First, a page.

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Exercise induced changes in T1, T2 relaxation times and blood flow in the lower extremities in healthy subjects

  • 1, 2,
  • 1,
  • 3,
  • 3,
  • 3,
  • 1, 3,
  • 1, 3,
  • 3, 4 and
  • 1, 3
Journal of Cardiovascular Magnetic Resonance201315 (Suppl 1) :P108

https://doi.org/10.1186/1532-429X-15-S1-P108

  • Published:

Keywords

  • Peripheral Arterial Disease
  • Superficial Femoral Artery
  • Calf Muscle
  • Magnetic Resonance Imaging System
  • Post Exercise

Background

Current approaches to evaluate peripheral arterial disease (PAD) overwhelmingly rely on quantification of stenosis severity or flow across stenosis at rest. Although exercise-induced functional alterations in metabolism have been proposed, there is a need to integrate approaches that provide additional risk measures in PAD that can be translated into clinical practice [1]. Recently, quantitative T1/T2 mapping have allowed their usage as risk indicators in the coronary circulation.

To develop analogous risk-markers in PAD, we initially designed experiments to assess the feasibility of an approach combining quantitative magnetic resonance imaging (MRI) relaxometry of skeletal muscle with treadmill exercise testing. We investigated exercise-induced shifts in quantitative skeletal muscle relaxometry measures [2, 3] in lower extremity muscle beds in conjunction with quantitative arterial flow to the inflow vessel as an index of conduit vessel flow-reserve in healthy volunteers [4, 5].

Methods

Fifteen subjects (5 each in age-based groups of 18-30, 30-50 and 50-70 yrs) exercised through Stage 3 Bruce protocol on an MR-compatible treadmill adjacent to the 1.5T MRI system. Axial T1 (TR/TE/TI=1200/1.1/285 ms, FA=60°, 1 NEX, 1.4x1.4x8 mm3) and T2 (TR/TEs= 2500/0,24,26,48,60 ms, 3 NEX, 1.4x1.4x8 mm3 ) maps of the calf muscles, and blood flow in the superficial femoral artery (SFA) using cardiac triggered 2D cine phase contrast ( TR/TE=35.9/2.7 ms, 2 NEX, 40 heart phases, Venc =120 cm/s, 1x1x6 mm3) were obtained at rest, and every ~5 minute intervals for ~30 minutes after exercise. T1 and T2 changes in calf muscles (gastrocnemius, soleus and anterior tibialis) were measured in regions of interest (ROI) on pre and post exercise maps (Figure 1), while blood flow was measured in the SFA supplying this muscle bed. Measured variables (averaged over both legs) were plotted over acquisition time points.
Figure 1
Figure 1

Time course of exercise induced changes in the left calf muscles of one subject. The top row shows T1 maps, while the bottom row shows T2 maps. "Pre" - indicates the baseline map obtained before exercise. "Post 1-6"- indicate the sequence of maps obtained immediately after exercise (~ 4-5 minute intervals).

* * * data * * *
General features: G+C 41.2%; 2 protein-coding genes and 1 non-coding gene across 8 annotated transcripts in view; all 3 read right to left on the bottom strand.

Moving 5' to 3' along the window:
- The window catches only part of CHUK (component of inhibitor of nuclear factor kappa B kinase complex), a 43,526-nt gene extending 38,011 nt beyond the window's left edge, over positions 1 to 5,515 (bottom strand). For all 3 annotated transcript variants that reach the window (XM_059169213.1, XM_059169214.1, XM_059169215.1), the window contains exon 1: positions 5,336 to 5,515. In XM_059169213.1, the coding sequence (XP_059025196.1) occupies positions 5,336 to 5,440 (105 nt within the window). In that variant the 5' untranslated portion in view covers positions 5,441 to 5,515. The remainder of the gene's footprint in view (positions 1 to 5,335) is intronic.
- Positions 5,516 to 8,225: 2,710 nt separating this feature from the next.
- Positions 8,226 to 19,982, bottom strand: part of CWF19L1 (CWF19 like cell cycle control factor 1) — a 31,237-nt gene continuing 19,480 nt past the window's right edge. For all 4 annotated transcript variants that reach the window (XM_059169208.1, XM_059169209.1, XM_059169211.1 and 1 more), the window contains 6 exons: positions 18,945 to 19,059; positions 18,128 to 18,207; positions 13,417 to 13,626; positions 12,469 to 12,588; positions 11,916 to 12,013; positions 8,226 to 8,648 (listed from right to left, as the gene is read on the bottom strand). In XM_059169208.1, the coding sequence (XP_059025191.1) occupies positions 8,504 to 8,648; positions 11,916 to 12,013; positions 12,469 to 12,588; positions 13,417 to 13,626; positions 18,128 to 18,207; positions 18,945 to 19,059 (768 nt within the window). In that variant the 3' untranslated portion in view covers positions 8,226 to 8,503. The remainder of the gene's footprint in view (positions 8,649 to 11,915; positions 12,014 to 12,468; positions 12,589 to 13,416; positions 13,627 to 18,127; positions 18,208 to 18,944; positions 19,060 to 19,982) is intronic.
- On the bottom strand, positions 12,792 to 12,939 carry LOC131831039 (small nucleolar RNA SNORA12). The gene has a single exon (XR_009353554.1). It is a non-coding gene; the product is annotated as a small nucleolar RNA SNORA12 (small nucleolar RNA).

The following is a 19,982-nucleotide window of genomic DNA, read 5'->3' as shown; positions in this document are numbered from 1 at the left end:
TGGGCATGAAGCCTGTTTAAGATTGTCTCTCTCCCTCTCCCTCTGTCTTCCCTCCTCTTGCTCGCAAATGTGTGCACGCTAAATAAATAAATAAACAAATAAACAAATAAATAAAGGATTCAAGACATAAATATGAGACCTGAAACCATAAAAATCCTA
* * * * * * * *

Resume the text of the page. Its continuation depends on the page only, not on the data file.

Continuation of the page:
Results

Blood flow and T1 exhibited a significant increase immediately post exercise followed by a progressive decline towards pre-exercise values. T2 only increased significantly in soleus muscle group (Figure 2).
Figure 2
Figure 2

Mean T1 and mean T2 values of the three calf muscle groups (A and B), and superficial femoral arterial (SFA) blood flow (C and D) response to exercise over time, for the entire study population. * p<0.05 - statistical significant difference from pre-exercise

Conclusions

We have demonstrated the feasibility of assessing exercise induced changes in MRI relaxometric measures and compared these with changes in exercise induced flow in the lower extremities. The changes in T1 and T2 were generally coupled to changes in flow except in older age group some of whom had higher baseline T2 and abnormal post-exercise T2 recovery. We hypothesize that patients at risk for PAD related complications may demonstrate abnormal kinetics of T1 and T2 recovery with exercise due to ischemia induced loss of microvascular integrity and tissue edema.

Funding

Funding: 10CRP3610010 - American Heart Association

Authors’ Affiliations

(1)
Dorothy M. Davis Heart and Lung Research Institute, Wexner Medical Center, The Ohio State University, Columbus, OH, USA
(2)
Department of Biomedical Engineering, The Ohio State University, Columbus, OH, USA
(3)
Division of Cardiovascular Medicine, Department of Internal Medicine, Wexner Medical Center, The Ohio State University, Columbus, OH, USA
(4)
Department of Radiology, Wexner Medical Center, The Ohio State University, Columbus, OH, USA

References

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Copyright

© Varghese et al; licensee BioMed Central Ltd. 2013

This article is published under license to BioMed Central Ltd. This is an Open Access article distributed under the terms of the Creative Commons Attribution License (http://creativecommons.org/licenses/by/2.0), which permits unrestricted use, distribution, and reproduction in any medium, provided the original work is properly cited.

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